CNBC reached out to Amazon for comment. A company spokesperson said Amazon doesn't comment on rumors and speculation.
The U.S. online grocery market currently has low penetration of around 1 percent of the roughly $900 billion total food retail market. By comparison, other countries such as the U.K., Japan and South Korea have much higher penetration rates.
Even so, Barclays believes things are about to change with the domestic online grocery market as Amazon flexes its muscles and becomes an even larger participant — both with online and a physical presence in food retailing.
While the company's AmazonFresh delivery service is perhaps the best known of its grocery offerings, the company also has a Amazon Prime Now service offering faster delivery.
The company is also beta testing two other formats with employees: Amazon Go, a grab-and-go convenience store, as well as Amazon Fresh Pickup, a service where Fresh members can pick up online orders in as little as 15 minutes at locations.
"We expect the next decade to be much more disruptive for food retail than the past with rapid expansion of Fresh delivery and pickup and with Amazon deploying its typical loss-making 'scorch the earth' strategy that has allowed it to win market share in many other categories," Barclays said.
In fact, Barclays is so upbeat on Amazon's prospects in the online grocery space its long-term model is for the company's Fresh service to potentially reach 15 percent-plus of total households in a decade.
Helping to grow the online grocery market is millennials who grew up using smartphones and are comfortable making digital transactions. They will have increasing spending power in the years to come and can shift more grocery sales online as they start their own households.
Clearly, the traditional supermarkets are fighting back. Kroger and Wal-Mart are getting more aggressive and offering their own online grocery services and pick-up or delivery options.
Wal-Mart has slashed food prices this year and continues to expand its store pick-up service to more locations. Kroger's so-called ClickList also lets consumers select items online and pick orders up at stores or they can have it delivered to the home through a third-party service.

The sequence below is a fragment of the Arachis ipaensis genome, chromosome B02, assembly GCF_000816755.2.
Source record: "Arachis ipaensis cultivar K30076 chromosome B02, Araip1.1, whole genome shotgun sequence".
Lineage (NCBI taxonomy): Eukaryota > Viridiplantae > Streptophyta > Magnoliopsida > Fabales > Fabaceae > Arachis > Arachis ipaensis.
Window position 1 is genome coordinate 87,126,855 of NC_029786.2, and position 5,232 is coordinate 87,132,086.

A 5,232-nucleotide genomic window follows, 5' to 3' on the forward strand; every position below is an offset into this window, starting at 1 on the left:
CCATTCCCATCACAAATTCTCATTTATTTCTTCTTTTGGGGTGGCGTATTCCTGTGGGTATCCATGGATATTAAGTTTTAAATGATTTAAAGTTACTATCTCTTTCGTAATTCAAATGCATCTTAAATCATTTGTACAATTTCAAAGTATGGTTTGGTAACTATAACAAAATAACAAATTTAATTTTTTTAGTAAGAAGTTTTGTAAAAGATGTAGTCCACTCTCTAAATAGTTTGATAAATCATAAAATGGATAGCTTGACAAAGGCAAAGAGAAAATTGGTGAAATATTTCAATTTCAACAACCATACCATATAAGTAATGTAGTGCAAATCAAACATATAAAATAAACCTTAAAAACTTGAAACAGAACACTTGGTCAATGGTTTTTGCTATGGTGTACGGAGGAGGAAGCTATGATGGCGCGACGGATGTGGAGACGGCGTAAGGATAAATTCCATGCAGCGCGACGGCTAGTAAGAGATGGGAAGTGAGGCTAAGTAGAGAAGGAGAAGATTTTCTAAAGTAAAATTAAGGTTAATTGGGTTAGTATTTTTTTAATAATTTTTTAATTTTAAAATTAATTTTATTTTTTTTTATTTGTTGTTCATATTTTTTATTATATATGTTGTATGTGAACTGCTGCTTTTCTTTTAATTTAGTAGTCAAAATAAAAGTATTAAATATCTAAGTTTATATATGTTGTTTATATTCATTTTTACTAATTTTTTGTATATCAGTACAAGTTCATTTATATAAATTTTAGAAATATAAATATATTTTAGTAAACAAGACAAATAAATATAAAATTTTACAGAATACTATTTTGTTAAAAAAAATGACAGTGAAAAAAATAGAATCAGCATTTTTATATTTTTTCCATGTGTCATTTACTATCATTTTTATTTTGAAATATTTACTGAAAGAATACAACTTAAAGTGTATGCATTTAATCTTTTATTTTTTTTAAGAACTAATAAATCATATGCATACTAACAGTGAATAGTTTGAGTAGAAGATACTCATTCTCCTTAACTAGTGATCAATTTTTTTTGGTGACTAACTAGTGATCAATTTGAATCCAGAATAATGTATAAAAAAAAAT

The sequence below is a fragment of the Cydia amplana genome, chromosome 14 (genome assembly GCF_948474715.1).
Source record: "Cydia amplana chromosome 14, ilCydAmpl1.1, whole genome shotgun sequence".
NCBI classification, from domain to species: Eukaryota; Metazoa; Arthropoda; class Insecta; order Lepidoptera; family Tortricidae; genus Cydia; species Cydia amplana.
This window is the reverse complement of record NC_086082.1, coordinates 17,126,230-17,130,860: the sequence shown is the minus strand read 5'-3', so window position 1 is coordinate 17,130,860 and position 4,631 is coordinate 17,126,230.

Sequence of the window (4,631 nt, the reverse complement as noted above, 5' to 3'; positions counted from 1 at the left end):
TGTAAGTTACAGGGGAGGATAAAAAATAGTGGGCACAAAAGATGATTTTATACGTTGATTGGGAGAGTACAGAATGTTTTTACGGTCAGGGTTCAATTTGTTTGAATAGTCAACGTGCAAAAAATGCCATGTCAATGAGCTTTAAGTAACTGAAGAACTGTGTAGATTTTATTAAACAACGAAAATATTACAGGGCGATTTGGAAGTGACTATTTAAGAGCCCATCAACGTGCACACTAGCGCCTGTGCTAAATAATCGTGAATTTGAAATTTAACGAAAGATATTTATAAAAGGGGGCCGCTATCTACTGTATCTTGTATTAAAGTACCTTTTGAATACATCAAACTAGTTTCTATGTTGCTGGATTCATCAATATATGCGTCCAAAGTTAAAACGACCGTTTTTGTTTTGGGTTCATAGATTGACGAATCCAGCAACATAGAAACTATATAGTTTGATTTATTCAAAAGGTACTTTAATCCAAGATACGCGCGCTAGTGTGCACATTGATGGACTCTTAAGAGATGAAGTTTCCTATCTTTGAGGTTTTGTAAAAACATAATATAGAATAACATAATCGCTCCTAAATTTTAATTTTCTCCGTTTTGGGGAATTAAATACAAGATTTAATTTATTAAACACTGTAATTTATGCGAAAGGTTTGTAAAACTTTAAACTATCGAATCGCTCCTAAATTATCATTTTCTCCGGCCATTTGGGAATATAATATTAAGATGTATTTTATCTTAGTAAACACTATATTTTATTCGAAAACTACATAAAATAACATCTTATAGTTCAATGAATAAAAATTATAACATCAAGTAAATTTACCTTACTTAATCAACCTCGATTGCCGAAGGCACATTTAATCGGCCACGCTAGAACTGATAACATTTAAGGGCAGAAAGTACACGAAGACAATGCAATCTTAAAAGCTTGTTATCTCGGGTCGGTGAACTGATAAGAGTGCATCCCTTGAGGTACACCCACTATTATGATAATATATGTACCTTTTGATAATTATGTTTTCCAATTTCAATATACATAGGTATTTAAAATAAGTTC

In addition, other online grocery sellers such as FreshDirect and third-party home delivery services such as InstaCart, Uber and Shipt are expanding into the grocery space through alliances with large national chains.
"While AmazonFresh's rollout could have a negative impact on all market participants, it is likely to have an outsized negative impact on retailers that have high operating/financial leverage because small share losses would have magnified impacts on financial results," Barclays said.
Specifically, Barclays identified Kroger, Smart & Final, and Dutch-based grocer Ahold Delhaize, which owns U.S. grocery chains such as Stop & Shop and Food Lion, as having "the most" sensitivity from a profit and loss standpoint to a 1 percent loss in sales. But it still believes Cincinnati-based Kroger still ranks high in its "ability to defend" market share along with Costco and Ingles Market.
As for Wal-Mart, the report believes the Arkansas-based retail giant "will likely face AmazonFresh the least" given the majority of its locations are not focused on the top-25 markets for high-income households.
According to Barclays, the retailers likely to face more direct competition with AmazonFresh are those in the top markets and with "a middle-to-upper income customer base," including Whole Foods Market, Trader Joe's and Costco, as well as "to a lesser extent" chains such as Sprouts Farmers Market, Target and Kroger.